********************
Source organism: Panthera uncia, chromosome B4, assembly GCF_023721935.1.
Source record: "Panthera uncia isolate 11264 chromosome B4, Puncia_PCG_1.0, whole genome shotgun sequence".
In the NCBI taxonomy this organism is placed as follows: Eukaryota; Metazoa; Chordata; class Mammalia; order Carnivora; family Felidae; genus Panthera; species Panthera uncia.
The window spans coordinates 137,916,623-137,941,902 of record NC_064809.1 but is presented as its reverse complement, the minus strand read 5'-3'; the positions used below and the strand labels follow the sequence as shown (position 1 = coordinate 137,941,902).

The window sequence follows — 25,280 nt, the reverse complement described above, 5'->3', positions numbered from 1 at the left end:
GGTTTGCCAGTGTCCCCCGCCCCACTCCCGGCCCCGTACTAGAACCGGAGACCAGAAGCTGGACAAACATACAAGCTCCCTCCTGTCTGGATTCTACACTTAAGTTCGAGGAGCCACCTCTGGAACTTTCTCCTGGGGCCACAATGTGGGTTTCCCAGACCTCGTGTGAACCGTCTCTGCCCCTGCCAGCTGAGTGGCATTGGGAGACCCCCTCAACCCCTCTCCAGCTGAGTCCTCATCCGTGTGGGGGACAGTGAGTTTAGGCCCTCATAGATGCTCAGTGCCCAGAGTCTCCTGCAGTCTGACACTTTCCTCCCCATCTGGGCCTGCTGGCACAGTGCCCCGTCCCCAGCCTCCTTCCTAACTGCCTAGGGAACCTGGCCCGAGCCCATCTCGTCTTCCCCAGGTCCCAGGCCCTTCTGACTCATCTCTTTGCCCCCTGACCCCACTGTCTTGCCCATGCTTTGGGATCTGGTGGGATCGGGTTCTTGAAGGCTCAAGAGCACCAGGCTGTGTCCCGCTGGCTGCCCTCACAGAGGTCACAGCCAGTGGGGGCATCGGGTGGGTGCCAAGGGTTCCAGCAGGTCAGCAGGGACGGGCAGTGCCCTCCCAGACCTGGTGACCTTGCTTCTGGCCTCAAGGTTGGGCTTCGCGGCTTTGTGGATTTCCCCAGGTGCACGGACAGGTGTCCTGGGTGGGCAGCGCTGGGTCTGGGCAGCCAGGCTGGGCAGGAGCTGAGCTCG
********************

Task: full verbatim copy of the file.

Source organism: Panthera uncia, chromosome B4, assembly GCF_023721935.1.
Source record: "Panthera uncia isolate 11264 chromosome B4, Puncia_PCG_1.0, whole genome shotgun sequence".
In the NCBI taxonomy this organism is placed as follows: Eukaryota; Metazoa; Chordata; class Mammalia; order Carnivora; family Felidae; genus Panthera; species Panthera uncia.
The window spans coordinates 137,916,623-137,941,902 of record NC_064809.1 but is presented as its reverse complement, the minus strand read 5'-3'; the positions used below and the strand labels follow the sequence as shown (position 1 = coordinate 137,941,902).

The window sequence follows — 25,280 nt, the reverse complement described above, 5'->3', positions numbered from 1 at the left end:
GGTTTGCCAGTGTCCCCCGCCCCACTCCCGGCCCCGTACTAGAACCGGAGACCAGAAGCTGGACAAACATACAAGCTCCCTCCTGTCTGGATTCTACACTTAAGTTCGAGGAGCCACCTCTGGAACTTTCTCCTGGGGCCACAATGTGGGTTTCCCAGACCTCGTGTGAACCGTCTCTGCCCCTGCCAGCTGAGTGGCATTGGGAGACCCCCTCAACCCCTCTCCAGCTGAGTCCTCATCCGTGTGGGGGACAGTGAGTTTAGGCCCTCATAGATGCTCAGTGCCCAGAGTCTCCTGCAGTCTGACACTTTCCTCCCCATCTGGGCCTGCTGGCACAGTGCCCCGTCCCCAGCCTCCTTCCTAACTGCCTAGGGAACCTGGCCCGAGCCCATCTCGTCTTCCCCAGGTCCCAGGCCCTTCTGACTCATCTCTTTGCCCCCTGACCCCACTGTCTTGCCCATGCTTTGGGATCTGGTGGGATCGGGTTCTTGAAGGCTCAAGAGCACCAGGCTGTGTCCCGCTGGCTGCCCTCACAGAGGTCACAGCCAGTGGGGGCATCGGGTGGGTGCCAAGGGTTCCAGCAGGTCAGCAGGGACGGGCAGTGCCCTCCCAGACCTGGTGACCTTGCTTCTGGCCTCAAGGTTGGGCTTCGCGGCTTTGTGGATTTCCCCAGGTGCACGGACAGGTGTCCTGGGTGGGCAGCGCTGGGTCTGGGCAGCCAGGCTGGGCAGGAGCTGAGCTCG